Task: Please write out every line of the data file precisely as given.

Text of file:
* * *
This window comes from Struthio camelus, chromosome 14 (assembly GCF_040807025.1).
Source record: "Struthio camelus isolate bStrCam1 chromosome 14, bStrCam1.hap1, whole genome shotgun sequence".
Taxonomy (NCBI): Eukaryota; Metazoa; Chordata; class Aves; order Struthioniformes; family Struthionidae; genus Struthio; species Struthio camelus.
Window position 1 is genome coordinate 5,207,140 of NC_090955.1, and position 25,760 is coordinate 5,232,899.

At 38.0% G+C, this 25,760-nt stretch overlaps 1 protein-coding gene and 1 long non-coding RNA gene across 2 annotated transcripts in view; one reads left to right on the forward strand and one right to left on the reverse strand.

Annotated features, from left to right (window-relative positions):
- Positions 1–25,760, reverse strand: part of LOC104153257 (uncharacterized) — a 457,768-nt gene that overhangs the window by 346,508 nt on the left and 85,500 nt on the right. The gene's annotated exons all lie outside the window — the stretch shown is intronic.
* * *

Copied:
This window comes from Struthio camelus, chromosome 14 (assembly GCF_040807025.1).
Source record: "Struthio camelus isolate bStrCam1 chromosome 14, bStrCam1.hap1, whole genome shotgun sequence".
Taxonomy (NCBI): Eukaryota; Metazoa; Chordata; class Aves; order Struthioniformes; family Struthionidae; genus Struthio; species Struthio camelus.
Window position 1 is genome coordinate 5,207,140 of NC_090955.1, and position 25,760 is coordinate 5,232,899.

At 38.0% G+C, this 25,760-nt stretch overlaps 1 protein-coding gene and 1 long non-coding RNA gene across 2 annotated transcripts in view; one reads left to right on the forward strand and one right to left on the reverse strand.

Annotated features, from left to right (window-relative positions):
- Positions 1–25,760, reverse strand: part of LOC104153257 (uncharacterized) — a 457,768-nt gene that overhangs the window by 346,508 nt on the left and 85,500 nt on the right. The gene's annotated exons all lie outside the window — the stretch shown is intronic.